Preventing Child Sexual Abuse: What Parents Need to Know
Dr. Jennifer Hansen, Child Abuse Pediatrician
There have been several high-profile child sexual abuse cases in the news recently, and we seem to hear more-and-more about these incidents happening. According to studies, one in 10 children will be sexually abused before their 18th birthday.
So how can we help keep our kids safe? Education and empowerment are the key.
What to Teach Your Kids
A common myth is that these acts are perpetrated by strangers. More often than not, the person is well-known and someone the child trusts. In fact, 90 percent of child sexual abuse victims know their abuser, whether it’s a relative, close family friend, teacher, coach or other trusted adult.
One critical step to help prevent sexual abuse is to have ongoing conversations with your child from an early age. It’s easier to have an open dialogue from the time they start to walk and talk, then if you waited until they are 8, 10 or 12-years-old.
Teach your child about their body parts and call them by their proper names. Your child is never too young to learn the correct terminology. We don’t teach our children “cute” names for their nose or knees, and we shouldn’t teach them other names for their private parts either. The reason this is important is because your child needs to be able to tell someone what happened. For instance, if your daughter tells her teacher that something happened to her “bobo,” the teacher doesn’t know what that is. However, if she’s more specific, the teacher can disclose the incident and get your daughter the help she needs immediately.
Teach your child about keeping their body safe. Instead of describing touches as “good” and “bad,” talk about “safe” touches. Let your child know that it’s not ok for someone to touch parts of their body that are covered with underwear.
There are exceptions, but you need to explain the reasons to your child. Let them know that sometimes doctors need to look at their private parts to make sure their body is healthy, but that you should always be in the exam room with them. Also, if you have a toddler that needs help in the bathroom, let them know who is safe to help them.
Tell your child it’s not ok for anyone to do something to their body that makes them feed scared or unsafe. The reason you want to identify safe and unsafe touches is because sexual abuse doesn’t always physically hurt. If you ask a four-year-old to show you where they were hurt, they can’t always make that association. On the flipside, if you ask that same child if they were touched in an unsafe place they’d be able tell you.
Teach your child not to keep secrets from you. Many times, perpetrators will tell their victims not to tell their parents. You need to convey with your child that they can tell you anything, and you won’t be mad. On average, a child will wait two years before telling a parent about the sexual abuse. The sooner you find out, the quicker you can stop the abuse.
Warning Signs of Sexual Abuse
How do you know if your child is being sexually abused or groomed by a perpetrator? It can be challenging because every child responds differently. A warning sign may be a sudden and significant change in behavior. For instance, your child starts to have bathroom accidents, expresses sexualized behaviors, a loss of appetite, afraid of being left alone with someone, sudden fear of the dark, starts to withdrawal from friends and family, becomes increasingly aggressive or starts to do poorly in school.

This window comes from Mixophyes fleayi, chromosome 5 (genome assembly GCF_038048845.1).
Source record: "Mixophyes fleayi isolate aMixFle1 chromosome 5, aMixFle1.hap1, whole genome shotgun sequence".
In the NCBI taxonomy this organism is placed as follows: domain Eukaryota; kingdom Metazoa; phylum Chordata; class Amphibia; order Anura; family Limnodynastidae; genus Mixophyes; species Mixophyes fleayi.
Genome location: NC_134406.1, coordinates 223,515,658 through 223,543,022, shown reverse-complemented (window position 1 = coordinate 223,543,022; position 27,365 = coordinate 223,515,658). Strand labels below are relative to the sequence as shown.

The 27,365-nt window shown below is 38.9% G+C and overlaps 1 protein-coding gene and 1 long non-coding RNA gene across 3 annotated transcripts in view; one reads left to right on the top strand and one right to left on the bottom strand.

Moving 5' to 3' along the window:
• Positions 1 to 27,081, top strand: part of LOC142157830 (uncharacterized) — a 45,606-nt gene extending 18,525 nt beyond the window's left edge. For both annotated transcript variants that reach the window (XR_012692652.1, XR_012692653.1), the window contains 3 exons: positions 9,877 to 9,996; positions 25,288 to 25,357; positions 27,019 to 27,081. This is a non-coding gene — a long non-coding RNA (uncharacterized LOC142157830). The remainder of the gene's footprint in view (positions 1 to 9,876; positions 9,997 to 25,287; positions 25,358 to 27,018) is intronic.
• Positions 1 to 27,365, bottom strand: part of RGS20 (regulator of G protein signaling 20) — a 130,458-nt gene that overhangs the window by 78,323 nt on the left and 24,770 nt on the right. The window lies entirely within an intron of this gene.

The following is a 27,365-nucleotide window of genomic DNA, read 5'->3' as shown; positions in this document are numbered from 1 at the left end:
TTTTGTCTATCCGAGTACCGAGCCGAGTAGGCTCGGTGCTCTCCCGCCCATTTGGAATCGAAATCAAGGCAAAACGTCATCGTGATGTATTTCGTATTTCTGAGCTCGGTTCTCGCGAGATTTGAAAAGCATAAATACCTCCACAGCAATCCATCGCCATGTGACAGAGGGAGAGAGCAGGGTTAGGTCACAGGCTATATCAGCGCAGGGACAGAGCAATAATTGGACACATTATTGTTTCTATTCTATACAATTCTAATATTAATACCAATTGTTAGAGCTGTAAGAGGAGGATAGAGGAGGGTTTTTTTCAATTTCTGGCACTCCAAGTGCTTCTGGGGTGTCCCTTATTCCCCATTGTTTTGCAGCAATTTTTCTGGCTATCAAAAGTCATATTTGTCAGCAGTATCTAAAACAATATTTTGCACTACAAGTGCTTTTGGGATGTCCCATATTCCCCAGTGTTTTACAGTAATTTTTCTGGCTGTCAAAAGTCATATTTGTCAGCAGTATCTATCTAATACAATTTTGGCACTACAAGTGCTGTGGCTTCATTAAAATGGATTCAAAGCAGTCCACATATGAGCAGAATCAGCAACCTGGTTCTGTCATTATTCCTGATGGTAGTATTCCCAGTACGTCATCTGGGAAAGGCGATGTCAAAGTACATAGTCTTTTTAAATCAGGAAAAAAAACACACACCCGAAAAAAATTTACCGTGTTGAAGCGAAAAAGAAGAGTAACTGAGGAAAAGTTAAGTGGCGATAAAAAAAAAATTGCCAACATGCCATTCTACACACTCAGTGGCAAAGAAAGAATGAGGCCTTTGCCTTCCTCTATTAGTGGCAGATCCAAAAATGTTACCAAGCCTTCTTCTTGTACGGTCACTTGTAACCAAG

Some of these things can be normal, but a sudden change from your child’s baseline behavior should make you stop and evaluate the situation.
If you child discloses an incident to you, but isn’t quite clear when describing what happened, don’t let it go. If it doesn’t seem right and you think twice about it, you need to look into it. This can be difficult, because again perpetrators are usually someone you trust.
You Suspect Sexual Abuse: Now What?
If you suspect someone is sexually abusing your child or another child, even if you’re not sure, contact Social Services in your state. Your call can be anonymous.
Once a report has been filed, a social worker will speak with the child to gather more details about the incident and they’ll determine if there’s reason for concern or if the child should participate in a more detailed forensic interview, which is done at a child advocacy center. Child advocates are trained to speak with children about sensitive issues and will determine if additional assessment is needed.
It’s important to remember just because you suspect abuse has occurred, it’s not your responsibility to prove it.
Empower Children to Speak Up
One of the best things we can do as parents is to empower our children to speak up when it comes to their body. We’re all guilty of giving our children mixed-messages. We force them to kiss relatives, hug family friends or sit on Santa’s lap, even when they don’t want to. By doing this we’re teaching them a very dangerous lesson that if another trusted adult tells them to do something with their body that they don’t want to do, they should submit to it.
If your child doesn’t want to give someone a hug or be affectionate – don’t make them. Instead, say “you can give your grandpa a hug or a kiss if you want to.” Empower your child to decide what they want to do with their body and encourage this from an early age. Let them make their own choices based on what makes them comfortable. Give them the power to say “no” and remember it’s never too late to start the conversation with your child about sexual abuse.
Learn more about Preventing Child Sexual Abuse and talking with your kids about sexual abuse.
Learn more about the Division of Child Abuse and Neglect at Children’s Mercy.
Learn more about the Missouri Department of Social Services and the Child Abuse and Neglect Hotline.
Learn more about the Kansas Department for Children and Families Protection Report Center.